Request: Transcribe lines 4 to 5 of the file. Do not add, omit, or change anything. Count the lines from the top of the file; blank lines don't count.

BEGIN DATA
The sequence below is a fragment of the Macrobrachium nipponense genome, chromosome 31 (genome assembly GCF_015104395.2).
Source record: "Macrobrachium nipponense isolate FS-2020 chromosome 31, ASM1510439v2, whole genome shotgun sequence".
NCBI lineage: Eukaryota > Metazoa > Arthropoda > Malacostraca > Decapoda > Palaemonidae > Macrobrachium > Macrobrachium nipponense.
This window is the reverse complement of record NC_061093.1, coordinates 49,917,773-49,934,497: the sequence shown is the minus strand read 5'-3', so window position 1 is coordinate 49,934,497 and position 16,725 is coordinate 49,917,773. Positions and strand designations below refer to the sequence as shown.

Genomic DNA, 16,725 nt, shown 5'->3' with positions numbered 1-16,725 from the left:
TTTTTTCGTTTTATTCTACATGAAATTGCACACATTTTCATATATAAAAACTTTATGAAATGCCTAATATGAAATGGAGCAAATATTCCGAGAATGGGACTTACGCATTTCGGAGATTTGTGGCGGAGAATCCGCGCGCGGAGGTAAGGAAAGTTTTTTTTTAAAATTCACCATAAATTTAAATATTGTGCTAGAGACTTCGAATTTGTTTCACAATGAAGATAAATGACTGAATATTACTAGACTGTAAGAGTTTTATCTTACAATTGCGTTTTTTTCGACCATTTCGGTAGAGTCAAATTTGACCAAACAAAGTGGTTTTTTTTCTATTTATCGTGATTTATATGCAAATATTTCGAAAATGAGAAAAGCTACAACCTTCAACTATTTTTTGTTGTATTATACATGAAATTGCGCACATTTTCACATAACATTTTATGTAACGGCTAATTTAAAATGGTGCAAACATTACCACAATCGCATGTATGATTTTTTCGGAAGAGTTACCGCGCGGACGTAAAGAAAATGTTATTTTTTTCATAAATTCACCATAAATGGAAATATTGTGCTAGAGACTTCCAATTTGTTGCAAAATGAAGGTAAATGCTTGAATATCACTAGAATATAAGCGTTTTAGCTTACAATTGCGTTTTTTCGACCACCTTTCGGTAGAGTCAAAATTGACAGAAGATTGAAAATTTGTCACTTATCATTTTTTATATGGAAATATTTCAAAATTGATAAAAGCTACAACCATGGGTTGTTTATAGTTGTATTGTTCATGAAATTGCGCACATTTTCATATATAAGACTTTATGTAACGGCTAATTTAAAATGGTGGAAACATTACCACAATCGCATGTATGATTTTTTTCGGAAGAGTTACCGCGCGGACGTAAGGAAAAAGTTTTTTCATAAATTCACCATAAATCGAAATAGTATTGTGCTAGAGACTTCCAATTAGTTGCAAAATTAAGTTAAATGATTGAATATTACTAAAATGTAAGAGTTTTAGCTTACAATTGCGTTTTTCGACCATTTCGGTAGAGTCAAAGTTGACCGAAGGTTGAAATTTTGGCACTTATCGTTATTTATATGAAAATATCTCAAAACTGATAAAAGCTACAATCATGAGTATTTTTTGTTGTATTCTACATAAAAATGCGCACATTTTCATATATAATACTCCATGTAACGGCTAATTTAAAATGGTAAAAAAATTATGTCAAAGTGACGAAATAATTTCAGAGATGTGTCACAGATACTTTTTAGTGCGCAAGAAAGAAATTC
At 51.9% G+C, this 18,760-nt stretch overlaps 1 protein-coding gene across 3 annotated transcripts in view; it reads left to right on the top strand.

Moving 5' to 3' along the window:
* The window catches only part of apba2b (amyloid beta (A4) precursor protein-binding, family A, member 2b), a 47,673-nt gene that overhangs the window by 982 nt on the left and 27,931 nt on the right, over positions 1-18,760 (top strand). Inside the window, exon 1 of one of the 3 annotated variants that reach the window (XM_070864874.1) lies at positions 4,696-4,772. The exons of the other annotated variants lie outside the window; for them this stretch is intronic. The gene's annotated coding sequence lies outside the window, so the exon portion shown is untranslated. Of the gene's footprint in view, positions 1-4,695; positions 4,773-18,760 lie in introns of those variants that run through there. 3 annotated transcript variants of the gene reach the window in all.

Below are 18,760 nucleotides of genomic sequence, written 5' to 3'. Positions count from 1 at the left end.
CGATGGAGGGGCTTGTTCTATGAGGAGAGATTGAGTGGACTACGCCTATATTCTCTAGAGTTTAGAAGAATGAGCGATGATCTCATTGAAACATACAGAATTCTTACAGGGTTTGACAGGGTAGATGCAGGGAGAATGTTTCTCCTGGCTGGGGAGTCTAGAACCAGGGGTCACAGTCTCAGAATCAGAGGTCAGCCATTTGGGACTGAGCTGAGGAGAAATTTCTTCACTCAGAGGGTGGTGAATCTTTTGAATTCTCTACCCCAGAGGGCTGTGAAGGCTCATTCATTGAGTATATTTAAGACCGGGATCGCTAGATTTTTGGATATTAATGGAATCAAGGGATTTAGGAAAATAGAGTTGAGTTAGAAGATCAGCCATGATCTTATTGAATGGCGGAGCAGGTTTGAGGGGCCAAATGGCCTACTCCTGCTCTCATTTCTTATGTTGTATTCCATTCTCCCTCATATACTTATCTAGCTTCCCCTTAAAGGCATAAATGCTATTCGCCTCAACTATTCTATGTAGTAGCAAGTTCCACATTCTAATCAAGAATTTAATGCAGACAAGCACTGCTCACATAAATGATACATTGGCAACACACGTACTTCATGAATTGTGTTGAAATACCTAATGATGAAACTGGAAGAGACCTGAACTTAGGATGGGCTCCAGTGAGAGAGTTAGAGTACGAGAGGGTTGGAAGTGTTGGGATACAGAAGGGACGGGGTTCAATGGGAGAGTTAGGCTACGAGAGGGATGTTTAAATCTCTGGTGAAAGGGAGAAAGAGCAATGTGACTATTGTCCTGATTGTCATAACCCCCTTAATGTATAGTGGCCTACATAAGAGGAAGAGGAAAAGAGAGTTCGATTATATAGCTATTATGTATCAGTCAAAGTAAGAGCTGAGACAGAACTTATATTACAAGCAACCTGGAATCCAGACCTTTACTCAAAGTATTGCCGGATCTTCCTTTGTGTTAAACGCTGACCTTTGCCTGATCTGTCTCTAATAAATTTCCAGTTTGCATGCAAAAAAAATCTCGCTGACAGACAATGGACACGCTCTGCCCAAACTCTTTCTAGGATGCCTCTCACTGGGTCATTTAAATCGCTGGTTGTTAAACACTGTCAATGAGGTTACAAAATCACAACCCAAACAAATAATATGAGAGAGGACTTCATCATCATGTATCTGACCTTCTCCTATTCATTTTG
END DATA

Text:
This window is the reverse complement of record NC_061093.1, coordinates 49,917,773-49,934,497: the sequence shown is the minus strand read 5'-3', so window position 1 is coordinate 49,934,497 and position 16,725 is coordinate 49,917,773. Positions and strand designations below refer to the sequence as shown.

Genomic DNA, 16,725 nt, shown 5'->3' with positions numbered 1-16,725 from the left: